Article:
Labor Market Puzzle
By Arnold Kling
Tyler Cowen lists ten possible explanations for the weak labor market in this recovery. He concludes
But I would sooner call the whole thing a continuing mystery. Note that most of these hypotheses imply that the economy can still become quite a bit better yet. Either Bush or Kerry will get credit for this, without deserving the plaudits.
He left out my favorite hypothesis, which is that unemployment is becoming increasingly structural rather than cyclical.
In the first few decades after World War II, a recession meant that auto workers were laid off until excess inventories could be sold. When recovery came, workers returned to their jobs quickly. That is cyclical unemployment.
Our more recent recessions have featured structural unemployment. When today’s manufacturing workers are laid off, it is because their jobs are never coming back. It takes time to find new jobs. When the Dotcom bubble popped, webmasters and “business-development” executives lost jobs that were not going to come back. They needed to search for new employers and/or re-tool themselves.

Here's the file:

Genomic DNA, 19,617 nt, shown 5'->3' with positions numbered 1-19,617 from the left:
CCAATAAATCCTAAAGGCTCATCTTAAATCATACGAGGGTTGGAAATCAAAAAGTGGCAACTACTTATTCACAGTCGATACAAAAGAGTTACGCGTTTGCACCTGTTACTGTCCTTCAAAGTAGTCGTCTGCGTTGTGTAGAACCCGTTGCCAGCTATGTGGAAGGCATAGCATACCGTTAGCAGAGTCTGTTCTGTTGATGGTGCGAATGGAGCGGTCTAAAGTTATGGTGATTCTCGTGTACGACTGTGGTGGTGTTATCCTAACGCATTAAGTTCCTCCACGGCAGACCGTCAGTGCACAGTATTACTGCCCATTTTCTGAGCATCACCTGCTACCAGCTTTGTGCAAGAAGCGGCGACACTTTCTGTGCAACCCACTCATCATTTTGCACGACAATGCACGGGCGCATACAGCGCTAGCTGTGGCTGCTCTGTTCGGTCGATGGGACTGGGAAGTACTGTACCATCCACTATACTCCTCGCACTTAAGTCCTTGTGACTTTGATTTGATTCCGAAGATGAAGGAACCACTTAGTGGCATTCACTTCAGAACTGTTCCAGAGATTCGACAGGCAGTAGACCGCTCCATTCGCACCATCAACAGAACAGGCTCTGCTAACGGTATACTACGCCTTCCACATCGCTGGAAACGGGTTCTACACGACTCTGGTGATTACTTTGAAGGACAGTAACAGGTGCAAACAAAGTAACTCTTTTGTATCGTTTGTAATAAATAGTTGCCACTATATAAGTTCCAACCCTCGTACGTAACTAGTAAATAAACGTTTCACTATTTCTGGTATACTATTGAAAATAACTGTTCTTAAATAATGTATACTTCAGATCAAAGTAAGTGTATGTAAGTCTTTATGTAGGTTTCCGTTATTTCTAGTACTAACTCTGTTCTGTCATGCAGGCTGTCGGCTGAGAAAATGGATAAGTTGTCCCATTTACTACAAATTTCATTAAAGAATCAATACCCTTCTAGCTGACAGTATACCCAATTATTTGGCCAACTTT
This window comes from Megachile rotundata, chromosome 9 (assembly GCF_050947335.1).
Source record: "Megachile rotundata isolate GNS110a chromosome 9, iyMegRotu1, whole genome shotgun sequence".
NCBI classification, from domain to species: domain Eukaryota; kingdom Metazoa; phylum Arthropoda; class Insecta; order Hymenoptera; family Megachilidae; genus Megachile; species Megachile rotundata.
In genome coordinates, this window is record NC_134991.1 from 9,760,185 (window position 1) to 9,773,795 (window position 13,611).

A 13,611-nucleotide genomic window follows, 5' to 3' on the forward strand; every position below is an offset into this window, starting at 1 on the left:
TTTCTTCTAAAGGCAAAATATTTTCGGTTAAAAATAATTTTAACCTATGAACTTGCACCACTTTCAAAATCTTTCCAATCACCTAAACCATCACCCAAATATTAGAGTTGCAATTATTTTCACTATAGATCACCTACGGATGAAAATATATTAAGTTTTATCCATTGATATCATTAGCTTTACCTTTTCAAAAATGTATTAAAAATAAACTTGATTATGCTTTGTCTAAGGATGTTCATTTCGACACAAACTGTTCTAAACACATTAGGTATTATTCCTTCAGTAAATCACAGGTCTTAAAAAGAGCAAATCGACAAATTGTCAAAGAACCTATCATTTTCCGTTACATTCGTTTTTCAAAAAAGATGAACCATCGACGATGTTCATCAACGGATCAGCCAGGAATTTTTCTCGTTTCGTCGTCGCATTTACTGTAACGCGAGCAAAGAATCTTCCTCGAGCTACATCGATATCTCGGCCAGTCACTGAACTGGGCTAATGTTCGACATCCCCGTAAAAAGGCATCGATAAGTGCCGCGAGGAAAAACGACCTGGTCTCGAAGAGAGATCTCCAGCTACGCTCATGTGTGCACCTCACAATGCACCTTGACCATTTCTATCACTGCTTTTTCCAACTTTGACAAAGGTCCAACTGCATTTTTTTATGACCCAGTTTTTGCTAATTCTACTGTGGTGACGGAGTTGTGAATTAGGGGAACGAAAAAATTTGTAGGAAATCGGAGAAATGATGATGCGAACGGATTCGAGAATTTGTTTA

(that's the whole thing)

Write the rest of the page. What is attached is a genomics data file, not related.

What we saw a generation ago was inventory recessions, with quick employment recoveries. What we are seeing now is what I call Progress and Displacement, which takes a lot more adjustment.
For Discussion. If the hypothesis of structural unemployment is correct, what does it imply about the efficacy of Keynesian fiscal and monetary policy?